The European Union’s Kommisariat’s dictats on punishing the Brits is looking increasingly likely to backfire on them. Fretting about British sausages while the Continent’s electorate frets about vaccinations, jobs, growth, youth unemployment and getting back to normal is a distraction. The UK is still attracting a greater percentage of foreign investment – despite the threat of further EU sanction.
The political classes in Brussels appear more focused on punishing the Brits to distract from the possibility of a swing to the hard right in France, the degree to which Italy is using the distraction of pandemic to stock up on cheap debt covered by German pension savings, or the fact inflation is now at the ECB’s target’s level and the promised growth explosion has not occurred. There is the possibility of a new trade deal with the US, undoing the unpleasantness of the $18 bln of Trump era punative levies – especially on aircraft – and a focus on building new semiconductor capacities – but.. really?
Speaking to global investors on Europe, the response is largely disinterest. A few great companies, some great products, but an economy hamstrung by regulations, bureaucracy and contempt for anything external. Why bother?
Many market observers predict Europe and the Euro is unsustainable – an text-book example of why big government and bureaucracy stifles invention and innovation. Perhaps. It’s certainly true few currency unions survive more than a few decades before internal pressures render them inoperable. However, its far more likely Europe and the Euro will survive – but hardly thrive just to prove how resilient a determined bureaucratic state can be… The USSR lasted 60 years!
Meanwhile, back in China…
The news Chinese producer prices PPI rose at the fastest rate since the 2009, and are up 9% in May will add fuel to fears about global inflation threat. However, the higher prices comes on the back of Chinese manufacturers stockpiling commodities – triggering a series of state warnings about speculation – and rising labour costs. The global inflation picture depends on whether rising commodity price levels prove justified by a real increase in post pandemic recovery spending.
At the moment stories about shortage of everything from building materials to homeware sound more like supply chain glitches. The next few months will reveal whether inflation is real or not. Inflation is a threat, but I’m still more concerned about a long-term deflationary spiral as the heat that’s kept stock markets hot is lessened as Central banks start to taper, and normality returns with a crunch of debt to be repaid after the pandemic…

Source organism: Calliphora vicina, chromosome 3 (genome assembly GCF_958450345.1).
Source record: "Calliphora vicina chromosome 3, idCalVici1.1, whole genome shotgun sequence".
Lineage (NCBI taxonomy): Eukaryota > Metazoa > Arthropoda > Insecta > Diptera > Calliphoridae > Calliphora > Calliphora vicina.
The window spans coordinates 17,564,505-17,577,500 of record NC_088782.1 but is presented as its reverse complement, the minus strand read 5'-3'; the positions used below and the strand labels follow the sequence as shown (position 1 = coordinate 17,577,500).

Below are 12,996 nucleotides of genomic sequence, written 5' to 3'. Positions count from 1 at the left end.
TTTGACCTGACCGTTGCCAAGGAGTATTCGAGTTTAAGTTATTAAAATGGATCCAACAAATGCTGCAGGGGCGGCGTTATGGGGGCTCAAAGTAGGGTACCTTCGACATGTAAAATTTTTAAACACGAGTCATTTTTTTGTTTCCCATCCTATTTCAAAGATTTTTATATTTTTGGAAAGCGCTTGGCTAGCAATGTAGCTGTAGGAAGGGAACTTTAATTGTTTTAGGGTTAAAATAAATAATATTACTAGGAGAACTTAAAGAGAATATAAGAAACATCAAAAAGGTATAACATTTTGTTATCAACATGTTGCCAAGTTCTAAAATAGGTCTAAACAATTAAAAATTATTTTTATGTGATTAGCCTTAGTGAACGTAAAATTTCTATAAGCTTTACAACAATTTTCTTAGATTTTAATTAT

The threat to China itself is nicely covered in a great BBerg story this morning: “China’s Wolf Warriors Are Turning the World Against Beijing”. Taken together with the rising tide of anti-China rhetoric, the increasing weight given to the story/rumours the pandemic escaped from a China lab, and Biden trying to re-unite the West, the likelihood of rising trade tensions triggering deflation are starting to sound higher than long-term inflation.
Finally – Billionaire Taxes
Gosh – who would have thought the US’s richest billionaires actually pay very little tax. Warren Buffet paid 0.1% on his $125 million income between 2014-18. Bezos, Musk and Bloomberg paid about 3.5%. Staggering stuff – read it here.
Five Stories to read this morning
FT – Big Tech will pay less tax in UK under G7 Plan, says think tank
FT – London’s Ring metals trading floor wins battle to reopen
WSJ – One Oil Company’s Rocky Path to Renewable Energy
Bloomberg – How Softbank’s American House of Cards Collapsed
Torygraph – Bezos battles Branson and Musk as race for space heats up
Out of time, and back to the day job…
greasy, warm fatty globules of indeterminate meat packed in something unspeakable…
Have you considered starting a foods column?